Health

I tried to eat myself smarter at a brain-boosting supper club

The canapés included mackerel, which is rich in omega-3 fatty acids, and avocado, a source of magnesium.

David Stock

Can better nutrition help you compete with the tidal wave of automation that’s about to hit modern workplaces? That’s the premise of Optimal, an exhibition and event series in Broadgate, London that included a supper club to see if eating better can enhance your brain power. New Scientist was promised that this meal would “future-proof [us] for a new age, by nourishing the biggest muscle in the human body: the brain”. This anatomical categorisation error might alarm some biologists, but New Scientist’s reporters are not easily deterred from a free meal.

The menu was apparently designed to boost creativity, cognitive agility and critical thinking – inspired by a World Economic Forum report – and began with a selection of canapés. They included mackerel, a rich source of omega-3 fatty acids, which have long been claimed to support healthy brain function. There was also whipped avocado with mango mole on a chia seed cracker providing us with nutrients such as magnesium, curcumin and tryptophan, a precursor to the neurotransmitter serotonin.

For the main course, along with a poached lemon sole we’re given an electroencephalography (EEG) headset. EEG measures electrical activity of the brain, typically using electrodes placed on the scalp, but the latest devices have a band that wraps around the forehead, with the two ends perched over the ears. It connects wirelessly to a tablet display showing five traces representing different frequencies of brainwaves.

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Worryingly, when I first put on the headband, the traces remain stubbornly flat. Then I take a bite of fish and the lines spring into life. The omega-3 in the sole is powerful stuff, it seems.

Reporter wearing EEG headset with a tablet display showing brain signals.
An electroencephalography (EEG) headset records electrical activity from the brain.

David Stock

Given the unreliability of the kit, it takes a bit of creativity to interpret the recordings. Thankfully, the fish is accompanied by edamame beans, a source of phenylalanine, a precursor to dopamine. According to the notes I’m given, dopamine supports a curious searching mind.

For dessert, there’s a bitter dark chocolate and ginger brownie with matcha ice cream, providing anti-inflammatory curcumin and flavonoids, supposedly boosting memory.

To see if these “hero ingredients” really work as they are supposed to, the Optimal organisers conducted a small experiment, in which three participants were given a 10-day nutrition plan. At the end of the 10 days, they got higher scores on three cognitive tests than they got at the start.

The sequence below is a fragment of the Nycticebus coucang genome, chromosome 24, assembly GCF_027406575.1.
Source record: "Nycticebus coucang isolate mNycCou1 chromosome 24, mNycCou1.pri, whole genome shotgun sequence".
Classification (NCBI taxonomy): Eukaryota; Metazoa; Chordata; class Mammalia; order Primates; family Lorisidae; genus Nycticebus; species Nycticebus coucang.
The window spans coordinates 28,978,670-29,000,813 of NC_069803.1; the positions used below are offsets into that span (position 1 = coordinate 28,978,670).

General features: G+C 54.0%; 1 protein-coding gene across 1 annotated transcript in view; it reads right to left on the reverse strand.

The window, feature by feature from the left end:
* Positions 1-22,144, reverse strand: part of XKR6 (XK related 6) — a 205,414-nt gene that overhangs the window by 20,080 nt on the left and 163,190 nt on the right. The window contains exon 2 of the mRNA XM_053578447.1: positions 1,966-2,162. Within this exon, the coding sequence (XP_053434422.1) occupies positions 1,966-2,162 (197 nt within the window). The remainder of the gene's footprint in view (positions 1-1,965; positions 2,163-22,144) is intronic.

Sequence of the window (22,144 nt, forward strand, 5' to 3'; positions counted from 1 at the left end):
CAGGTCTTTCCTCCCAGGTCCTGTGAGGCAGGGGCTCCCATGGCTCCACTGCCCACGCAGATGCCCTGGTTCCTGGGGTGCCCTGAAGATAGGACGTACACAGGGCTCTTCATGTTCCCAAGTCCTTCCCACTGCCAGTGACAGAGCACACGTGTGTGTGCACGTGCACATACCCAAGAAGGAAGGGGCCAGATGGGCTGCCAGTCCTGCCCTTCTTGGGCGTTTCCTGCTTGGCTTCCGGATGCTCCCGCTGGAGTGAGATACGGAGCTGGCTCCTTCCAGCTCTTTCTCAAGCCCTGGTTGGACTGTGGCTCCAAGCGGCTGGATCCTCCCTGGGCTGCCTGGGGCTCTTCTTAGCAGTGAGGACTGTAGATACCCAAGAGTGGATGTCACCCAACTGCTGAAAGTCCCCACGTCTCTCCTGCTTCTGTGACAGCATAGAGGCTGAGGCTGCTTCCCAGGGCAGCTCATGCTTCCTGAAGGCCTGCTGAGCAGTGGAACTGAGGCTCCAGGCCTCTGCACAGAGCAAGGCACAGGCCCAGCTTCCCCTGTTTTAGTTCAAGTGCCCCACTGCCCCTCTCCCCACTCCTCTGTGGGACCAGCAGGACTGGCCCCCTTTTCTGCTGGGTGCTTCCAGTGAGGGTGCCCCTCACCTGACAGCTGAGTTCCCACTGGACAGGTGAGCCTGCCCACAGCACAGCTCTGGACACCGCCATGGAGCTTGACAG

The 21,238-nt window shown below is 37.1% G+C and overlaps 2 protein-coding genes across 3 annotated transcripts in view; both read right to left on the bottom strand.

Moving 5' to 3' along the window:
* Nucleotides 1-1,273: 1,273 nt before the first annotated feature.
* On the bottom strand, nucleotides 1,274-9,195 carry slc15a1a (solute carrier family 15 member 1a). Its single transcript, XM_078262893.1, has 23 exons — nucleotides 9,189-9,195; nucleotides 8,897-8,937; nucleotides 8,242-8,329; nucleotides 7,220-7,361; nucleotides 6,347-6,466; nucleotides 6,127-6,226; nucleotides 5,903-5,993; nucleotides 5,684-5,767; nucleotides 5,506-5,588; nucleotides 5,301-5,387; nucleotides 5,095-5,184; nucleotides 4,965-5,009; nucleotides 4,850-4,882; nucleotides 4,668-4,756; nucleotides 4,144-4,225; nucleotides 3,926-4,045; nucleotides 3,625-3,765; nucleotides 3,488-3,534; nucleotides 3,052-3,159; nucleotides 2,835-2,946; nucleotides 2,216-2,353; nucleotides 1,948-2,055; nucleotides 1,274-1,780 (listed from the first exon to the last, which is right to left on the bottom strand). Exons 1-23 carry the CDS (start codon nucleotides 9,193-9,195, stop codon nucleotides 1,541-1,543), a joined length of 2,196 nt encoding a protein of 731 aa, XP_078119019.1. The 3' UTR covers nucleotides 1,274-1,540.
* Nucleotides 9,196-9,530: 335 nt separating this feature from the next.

If your diet has been optimised for critical thinking, you might be thinking that three is a small sample size, and there was no control group. Of course this isn’t a rigorous scientific study, but perhaps it illustrates a genuine point: if you make a concerted effort to eat healthily, it’s possible the placebo effect will improve your performance, regardless of which nutrients you actually consume.

Brownie and ice cream
Dark chocolate and ginger brownie with matcha ice cream containing anti-inflammatory curcumin and flavonoids, which are claimed to boost memory.

David Stock

Unfortunately, the entire field of nutrition science suffers from a dearth of good quality evidence to support its assertions. As we reported in depth in a recent New Scientist feature, it’s very difficult to do long-term controlled trials assessing different diets without the results being influenced by unintended factors. Many ingredients are marketed as superfoods on the basis of experiments in animals or cell cultures, but the promised benefits don’t always show up in humans.

Take omega-3, for example. There has been no shortage of research on the effect of these nutrients on cognitive function. While a few studies have found improvements, they have mostly been low quality trials without placebo controls. Better quality studies have tended to find no effect, and systematic reviews have concluded that the evidence of any benefits is weak. All of this means it’s unlikely that we really can eat our way to a better brain.

Trying to believe a handful of micronutrients will boost our brainpower at the same time as knocking back several glasses of wine really is a test of cognitive agility. Those of us looking to optimise our thinking skills already know what the most effective step would be – we’re just worried it will make evenings like this a little less fun.

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